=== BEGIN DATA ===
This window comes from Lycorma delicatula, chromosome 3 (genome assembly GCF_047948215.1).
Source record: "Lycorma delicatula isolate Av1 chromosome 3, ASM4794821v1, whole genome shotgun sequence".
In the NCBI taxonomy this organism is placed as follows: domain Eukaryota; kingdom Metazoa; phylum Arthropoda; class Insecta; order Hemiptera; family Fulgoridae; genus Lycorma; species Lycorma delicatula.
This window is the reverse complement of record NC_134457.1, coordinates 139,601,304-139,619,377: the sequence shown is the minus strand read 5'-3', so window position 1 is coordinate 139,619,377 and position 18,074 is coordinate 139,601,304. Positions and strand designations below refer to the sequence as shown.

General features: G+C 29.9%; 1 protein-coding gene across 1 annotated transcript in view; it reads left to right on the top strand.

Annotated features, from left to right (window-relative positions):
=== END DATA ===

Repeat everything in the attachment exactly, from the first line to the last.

This window comes from Lycorma delicatula, chromosome 3 (genome assembly GCF_047948215.1).
Source record: "Lycorma delicatula isolate Av1 chromosome 3, ASM4794821v1, whole genome shotgun sequence".
In the NCBI taxonomy this organism is placed as follows: domain Eukaryota; kingdom Metazoa; phylum Arthropoda; class Insecta; order Hemiptera; family Fulgoridae; genus Lycorma; species Lycorma delicatula.
This window is the reverse complement of record NC_134457.1, coordinates 139,601,304-139,619,377: the sequence shown is the minus strand read 5'-3', so window position 1 is coordinate 139,619,377 and position 18,074 is coordinate 139,601,304. Positions and strand designations below refer to the sequence as shown.

General features: G+C 29.9%; 1 protein-coding gene across 1 annotated transcript in view; it reads left to right on the top strand.

Annotated features, from left to right (window-relative positions):